Q&A on Welcoming Refugees with Jeremy Courtney


 

Jeremy Courtney is founder & CEO of Preemptive Love Coalition, a community of peacemakers who provide front lines relief and long-term development in areas of polarizing conflict. He is the author of Preemptive Love and the forthcoming Love Anyway. Courtney lives in Iraq with his wife and two children. In the following interview, Courtney comments on some of Barna’s recent findings related to Americans’ perspectives on immigrants and refugees. 

Q. One in four Americans believes most terrorism is perpetrated by Muslims. How do you address this fear?

A. Media over-reporting on Islamist terror and wars in Muslim countries gives a distorted view of reality. When we hear about Muslim terror four times more than it deserves, I’m not surprised by this negative perception. But “facts” don’t compel us to take great risks. So I share stories from my 15 years in Muslim countries from Iraq, Syria, Egypt, Somalia and Sudan. I have friends among the wealthiest and the poorest. We’ve been guests in the homes of the world’s top Islamic leaders. When I share about how I stopped living in fear of “radical Islamic extremists,” I’m speaking from experience. The only way through fear is to step toward whatever scares us most.

Q. To what would you attribute Americans’ softening on immigrants and refugees between 2016 and 2017?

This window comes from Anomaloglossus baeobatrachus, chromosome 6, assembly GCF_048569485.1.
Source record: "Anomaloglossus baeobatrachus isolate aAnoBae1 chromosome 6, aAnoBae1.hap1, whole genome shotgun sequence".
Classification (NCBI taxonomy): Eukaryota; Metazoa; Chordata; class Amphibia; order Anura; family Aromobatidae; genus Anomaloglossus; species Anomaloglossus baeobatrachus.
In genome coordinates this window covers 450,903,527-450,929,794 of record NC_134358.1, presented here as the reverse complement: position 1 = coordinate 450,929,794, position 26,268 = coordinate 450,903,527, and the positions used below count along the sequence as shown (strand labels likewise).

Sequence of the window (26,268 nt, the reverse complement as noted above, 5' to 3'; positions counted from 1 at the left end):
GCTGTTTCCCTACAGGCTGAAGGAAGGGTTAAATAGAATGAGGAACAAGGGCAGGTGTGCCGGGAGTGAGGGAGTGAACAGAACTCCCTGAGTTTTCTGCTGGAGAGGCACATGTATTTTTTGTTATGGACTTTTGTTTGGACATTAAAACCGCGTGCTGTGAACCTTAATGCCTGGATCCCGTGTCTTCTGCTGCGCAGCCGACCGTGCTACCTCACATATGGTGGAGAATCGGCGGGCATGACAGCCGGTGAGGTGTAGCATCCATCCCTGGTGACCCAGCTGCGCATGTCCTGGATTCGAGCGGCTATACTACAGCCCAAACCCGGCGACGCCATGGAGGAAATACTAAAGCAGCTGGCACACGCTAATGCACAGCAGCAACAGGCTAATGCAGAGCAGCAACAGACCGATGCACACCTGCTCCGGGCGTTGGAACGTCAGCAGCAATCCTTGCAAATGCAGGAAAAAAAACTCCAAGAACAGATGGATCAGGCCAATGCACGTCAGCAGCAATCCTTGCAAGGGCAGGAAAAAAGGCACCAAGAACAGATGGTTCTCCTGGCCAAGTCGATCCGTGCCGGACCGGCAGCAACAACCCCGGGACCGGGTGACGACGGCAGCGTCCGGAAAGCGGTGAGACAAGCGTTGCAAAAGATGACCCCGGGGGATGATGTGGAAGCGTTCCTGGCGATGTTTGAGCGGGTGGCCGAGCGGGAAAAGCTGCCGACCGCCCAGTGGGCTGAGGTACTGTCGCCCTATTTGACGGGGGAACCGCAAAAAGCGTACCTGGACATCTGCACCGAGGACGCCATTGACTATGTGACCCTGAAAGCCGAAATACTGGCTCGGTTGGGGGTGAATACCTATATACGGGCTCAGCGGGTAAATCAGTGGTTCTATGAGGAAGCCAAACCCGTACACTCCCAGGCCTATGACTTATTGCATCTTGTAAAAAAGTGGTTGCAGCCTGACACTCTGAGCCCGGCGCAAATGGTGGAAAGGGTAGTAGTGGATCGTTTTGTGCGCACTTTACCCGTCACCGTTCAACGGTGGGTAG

A. If the change had happened over several years, a softer stance might be attributed to media coverage of babies drowning, ISIS beheadings or chemical attacks, but, in my estimation, that peaked in 2013–2015. To explain a push toward compassion in the past year, I think one theory towers over the others: Trump has a “liberalizing” effect on certain Americans. A more unifying president could have led the country toward conservative positions, but Trump’s bombast drives many away, even well-known conservative leaders. To some, being contra-Trump is a knee-jerk way to be “moral.” The political climate of late has also caused others to more closely examine their responsibilities to their neighbors.

Q. Why do you think evangelicals remain unlikely to believe America should have more open borders?

A. I’m not sure it is a moral imperative for America to open its borders; good people hold different views. However, the unassailable moral imperative of the Church is to welcome those who are on the run. The barrier for evangelicals is the way they map alongside conservative politics. Competing political visions are normal, but we should be more honest about when we are pursuing the kingdom of America or the Kingdom of God. Thankfully, these stats don’t tell the whole story: individuals and churches from all sides are helping organizations like Preemptive Love serve refugees. If you are more conservative, we give you ways to work at the headwaters of conflict on root problems so people don’t have to flee in the first place. If you’re more liberal, we provide a framework to welcome refugees in your own home while actively acknowledging terrorism. “Conservative” doesn’t mean not wanting to be helpful. “Liberal” doesn’t mean being soft on security.

 

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